June nights usually mark the beginning of great weather for observations in southern European countries but very short nights in northern countries. On clear nights out of towns, in places where the sky is dark, you can see anywhere up to about 1,500 to 2, 000 stars, depending on your age and your eyesight. of course light pollution is a problem and if you are in city you will see much less.
This month's greatest feature is the lunar eclipse. There will also be two partial solar eclipses but they will only be seen on polar regions. In Europe only Northern most Norway, Sweden and Finland might have a glimpse of the June 1st eclipse. The July 1st solar eclipse will only be seen close to the South Pole.
The lunar eclipse will be happening on June 15th there will be a full Moon and a total lunar eclipse! We'll get a good view across Europe because the Moon starts to move into the Earth's shadow in early evening so this will be great for observations even with children.
The first lunar eclipse of 2011 occurs at the Moon's ascending node in southern Ophiuchus about 7° west of the Lagoon Nebula (M8). The Moon passes deeply through Earth's umbral shadow during this rather long event. The total phase itself lasts 100 minutes. The last eclipse to exceed this duration was in July 2000. The Moon's contact times with Earth's umbral and penumbral shadows are listed below.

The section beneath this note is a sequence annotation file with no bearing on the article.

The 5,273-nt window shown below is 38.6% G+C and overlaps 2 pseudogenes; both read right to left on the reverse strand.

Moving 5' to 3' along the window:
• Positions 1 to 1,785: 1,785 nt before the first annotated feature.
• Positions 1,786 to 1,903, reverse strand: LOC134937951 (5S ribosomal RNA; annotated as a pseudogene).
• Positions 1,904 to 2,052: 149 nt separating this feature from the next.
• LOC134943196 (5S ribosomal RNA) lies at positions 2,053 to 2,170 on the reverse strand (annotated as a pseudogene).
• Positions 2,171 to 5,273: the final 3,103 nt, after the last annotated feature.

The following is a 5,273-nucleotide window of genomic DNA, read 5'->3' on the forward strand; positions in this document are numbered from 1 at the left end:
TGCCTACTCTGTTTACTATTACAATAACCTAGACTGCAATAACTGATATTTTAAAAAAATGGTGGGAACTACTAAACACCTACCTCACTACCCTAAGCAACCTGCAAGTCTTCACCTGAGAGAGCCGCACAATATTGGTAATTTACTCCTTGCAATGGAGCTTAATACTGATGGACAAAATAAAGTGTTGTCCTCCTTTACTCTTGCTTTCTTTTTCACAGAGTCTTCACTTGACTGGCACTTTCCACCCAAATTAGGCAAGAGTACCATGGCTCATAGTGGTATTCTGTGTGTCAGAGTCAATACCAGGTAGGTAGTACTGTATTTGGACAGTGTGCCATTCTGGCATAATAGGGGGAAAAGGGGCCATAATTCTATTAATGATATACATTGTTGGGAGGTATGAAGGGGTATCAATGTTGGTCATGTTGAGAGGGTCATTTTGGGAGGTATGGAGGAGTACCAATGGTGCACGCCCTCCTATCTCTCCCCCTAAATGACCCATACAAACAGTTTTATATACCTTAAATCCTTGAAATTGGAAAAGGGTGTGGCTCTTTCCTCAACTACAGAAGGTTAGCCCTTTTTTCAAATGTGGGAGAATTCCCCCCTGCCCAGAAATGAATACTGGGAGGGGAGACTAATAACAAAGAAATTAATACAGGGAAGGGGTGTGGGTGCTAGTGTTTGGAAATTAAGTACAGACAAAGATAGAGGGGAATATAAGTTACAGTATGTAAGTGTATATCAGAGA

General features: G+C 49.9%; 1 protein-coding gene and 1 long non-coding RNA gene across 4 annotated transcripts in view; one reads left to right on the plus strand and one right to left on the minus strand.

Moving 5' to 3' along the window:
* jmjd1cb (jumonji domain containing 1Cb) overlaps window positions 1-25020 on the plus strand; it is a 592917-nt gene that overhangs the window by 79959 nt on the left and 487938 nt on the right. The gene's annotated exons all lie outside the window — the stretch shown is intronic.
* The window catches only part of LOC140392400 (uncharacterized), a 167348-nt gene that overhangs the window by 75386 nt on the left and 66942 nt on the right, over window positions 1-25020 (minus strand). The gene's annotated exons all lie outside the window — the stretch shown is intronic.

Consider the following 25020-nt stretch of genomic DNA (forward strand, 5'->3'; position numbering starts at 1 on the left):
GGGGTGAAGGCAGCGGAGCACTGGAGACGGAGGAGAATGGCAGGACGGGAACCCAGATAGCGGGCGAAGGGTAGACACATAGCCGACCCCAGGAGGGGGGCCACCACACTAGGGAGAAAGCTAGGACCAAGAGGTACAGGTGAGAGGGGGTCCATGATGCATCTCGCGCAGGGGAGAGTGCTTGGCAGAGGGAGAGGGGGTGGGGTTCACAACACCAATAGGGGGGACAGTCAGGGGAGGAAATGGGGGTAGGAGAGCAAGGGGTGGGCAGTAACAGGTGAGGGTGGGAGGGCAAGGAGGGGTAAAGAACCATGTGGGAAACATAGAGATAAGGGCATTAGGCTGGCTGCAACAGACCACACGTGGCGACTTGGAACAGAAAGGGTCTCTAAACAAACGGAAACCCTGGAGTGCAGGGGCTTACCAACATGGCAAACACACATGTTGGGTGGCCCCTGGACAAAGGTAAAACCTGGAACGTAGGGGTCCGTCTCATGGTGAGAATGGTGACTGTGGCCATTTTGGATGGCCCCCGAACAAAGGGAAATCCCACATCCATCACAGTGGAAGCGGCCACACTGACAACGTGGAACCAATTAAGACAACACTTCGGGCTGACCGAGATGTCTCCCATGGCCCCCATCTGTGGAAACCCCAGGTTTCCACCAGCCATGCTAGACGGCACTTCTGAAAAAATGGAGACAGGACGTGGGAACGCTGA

- Penumbral Eclipse Begins: 17:24:34 UT
- Partial Eclipse Begins: 18:22:56 UT
- Total Eclipse Begins: 19:22:30 UT
- Greatest Eclipse: 20:12:37 UT
- Total Eclipse Ends: 21:02:42 UT
- Partial Eclipse Ends: 22:02:15 UT
- Penumbral Eclipse Ends: 23:00:45 UT
Click on the image to see a complete information sheet about the eclipse by Fred Espenak.
When totality begins the moon is expected to take on a reddish glow. It's a stunning sight and yep, you can look directly at it with no problem of hurting your eyes. It will be fun to take some pictures. If you want to, you can send them to us and we will publish them on our website.
It is now possible to see summer constellations, so you can try and find Scorpius. Lying near the centre of the Milky Way and rising in the east is really the only zodiac constellation that does, in fact, look like its namesake, the giant constellation of Scorpius or the 'Scorpion.'
It's one of the easiest constellations to pick out as it's also one of the few that does look like what it's supposed to represent. Now, look for the red heart of the Scorpion, the star known as Antares. It's a red giant star that is hundreds of times bigger than our Sun!
Scorpius is a fabulous part of the sky to scan with a pair of binoculars. You can easy globular clusters (M4) and open clusters (M6 and M7) just using a pair of binoculars in a dark place.
In June it is also possible to observe the Solar System's brightest planets. The eastern morning sky in June is dominated by two very bright planets, and they are, of course, Venus and Jupiter. After sunset use your telescope or borrow a friend's to look at the planet Saturn high in the north. You should be able to see those magnificent rings just opening up.
Fred Espenak's Eclipse Page for NASA